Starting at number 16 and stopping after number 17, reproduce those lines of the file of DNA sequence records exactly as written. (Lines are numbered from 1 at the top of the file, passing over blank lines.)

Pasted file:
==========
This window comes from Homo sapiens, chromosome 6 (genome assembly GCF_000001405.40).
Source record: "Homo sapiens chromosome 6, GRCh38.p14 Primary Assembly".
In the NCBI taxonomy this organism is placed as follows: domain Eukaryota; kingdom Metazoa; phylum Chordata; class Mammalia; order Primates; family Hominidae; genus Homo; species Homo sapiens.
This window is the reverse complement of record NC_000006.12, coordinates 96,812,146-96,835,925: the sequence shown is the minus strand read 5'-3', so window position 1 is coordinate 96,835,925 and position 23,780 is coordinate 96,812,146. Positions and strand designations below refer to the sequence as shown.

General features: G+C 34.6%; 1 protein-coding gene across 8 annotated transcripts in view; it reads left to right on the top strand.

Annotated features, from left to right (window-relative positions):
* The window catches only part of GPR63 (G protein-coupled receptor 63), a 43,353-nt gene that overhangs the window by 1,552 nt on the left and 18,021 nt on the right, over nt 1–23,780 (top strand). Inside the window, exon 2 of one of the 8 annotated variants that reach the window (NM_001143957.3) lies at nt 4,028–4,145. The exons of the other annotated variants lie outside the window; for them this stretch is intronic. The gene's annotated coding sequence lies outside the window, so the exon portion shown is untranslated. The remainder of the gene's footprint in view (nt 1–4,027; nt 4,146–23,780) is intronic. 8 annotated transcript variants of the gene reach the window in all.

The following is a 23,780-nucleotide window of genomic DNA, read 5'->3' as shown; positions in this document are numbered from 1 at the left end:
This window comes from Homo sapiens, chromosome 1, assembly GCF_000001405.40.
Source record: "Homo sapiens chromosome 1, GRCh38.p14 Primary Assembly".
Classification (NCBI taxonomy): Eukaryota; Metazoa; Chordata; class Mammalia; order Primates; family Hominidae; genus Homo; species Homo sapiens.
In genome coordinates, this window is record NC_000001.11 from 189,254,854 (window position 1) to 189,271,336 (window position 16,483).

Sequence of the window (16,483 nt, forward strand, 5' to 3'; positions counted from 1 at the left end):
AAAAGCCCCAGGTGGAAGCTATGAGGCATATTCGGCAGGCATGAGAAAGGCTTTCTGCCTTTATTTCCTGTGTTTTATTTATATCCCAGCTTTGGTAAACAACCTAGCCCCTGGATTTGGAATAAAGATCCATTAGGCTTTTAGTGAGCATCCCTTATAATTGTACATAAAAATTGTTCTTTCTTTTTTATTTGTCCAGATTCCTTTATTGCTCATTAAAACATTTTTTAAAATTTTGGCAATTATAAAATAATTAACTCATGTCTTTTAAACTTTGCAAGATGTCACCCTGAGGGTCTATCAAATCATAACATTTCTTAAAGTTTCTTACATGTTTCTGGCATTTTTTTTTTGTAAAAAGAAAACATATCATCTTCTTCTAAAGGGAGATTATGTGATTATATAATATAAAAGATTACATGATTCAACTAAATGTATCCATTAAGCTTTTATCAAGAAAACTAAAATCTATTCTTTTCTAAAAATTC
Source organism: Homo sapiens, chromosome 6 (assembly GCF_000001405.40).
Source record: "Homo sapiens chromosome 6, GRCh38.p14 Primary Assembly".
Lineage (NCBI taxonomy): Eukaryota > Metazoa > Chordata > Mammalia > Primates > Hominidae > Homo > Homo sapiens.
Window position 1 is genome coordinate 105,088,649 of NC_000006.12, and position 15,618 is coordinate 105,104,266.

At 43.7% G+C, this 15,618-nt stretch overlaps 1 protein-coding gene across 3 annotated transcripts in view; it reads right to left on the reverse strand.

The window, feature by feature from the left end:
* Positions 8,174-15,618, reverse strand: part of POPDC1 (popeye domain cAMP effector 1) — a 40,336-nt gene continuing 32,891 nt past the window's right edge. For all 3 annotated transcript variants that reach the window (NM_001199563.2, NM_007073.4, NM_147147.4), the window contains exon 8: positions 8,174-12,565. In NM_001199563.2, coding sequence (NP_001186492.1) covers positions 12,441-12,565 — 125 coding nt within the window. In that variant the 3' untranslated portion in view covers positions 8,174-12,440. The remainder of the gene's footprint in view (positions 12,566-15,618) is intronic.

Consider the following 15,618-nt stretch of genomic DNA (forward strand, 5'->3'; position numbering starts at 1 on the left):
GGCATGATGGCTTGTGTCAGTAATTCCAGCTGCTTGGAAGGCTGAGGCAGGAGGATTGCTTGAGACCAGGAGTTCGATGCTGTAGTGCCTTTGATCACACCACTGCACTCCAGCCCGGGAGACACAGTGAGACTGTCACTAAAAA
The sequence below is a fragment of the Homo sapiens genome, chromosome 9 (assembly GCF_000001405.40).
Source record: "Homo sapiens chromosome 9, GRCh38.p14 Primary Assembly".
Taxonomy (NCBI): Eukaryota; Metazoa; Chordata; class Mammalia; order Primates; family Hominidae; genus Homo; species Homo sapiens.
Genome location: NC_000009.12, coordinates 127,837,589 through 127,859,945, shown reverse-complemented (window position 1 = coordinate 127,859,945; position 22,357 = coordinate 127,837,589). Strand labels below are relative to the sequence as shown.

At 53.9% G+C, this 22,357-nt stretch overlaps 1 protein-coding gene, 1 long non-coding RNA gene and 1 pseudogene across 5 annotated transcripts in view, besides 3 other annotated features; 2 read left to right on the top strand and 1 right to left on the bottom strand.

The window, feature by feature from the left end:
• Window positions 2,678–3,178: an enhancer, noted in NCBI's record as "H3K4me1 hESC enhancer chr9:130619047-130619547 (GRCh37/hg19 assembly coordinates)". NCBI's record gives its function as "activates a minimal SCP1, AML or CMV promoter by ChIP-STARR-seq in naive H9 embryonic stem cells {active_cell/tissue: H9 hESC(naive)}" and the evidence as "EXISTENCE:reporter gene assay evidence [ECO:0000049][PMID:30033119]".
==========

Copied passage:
Source record: "Homo sapiens chromosome 6, GRCh38.p14 Primary Assembly".
Lineage (NCBI taxonomy): Eukaryota > Metazoa > Chordata > Mammalia > Primates > Hominidae > Homo > Homo sapiens.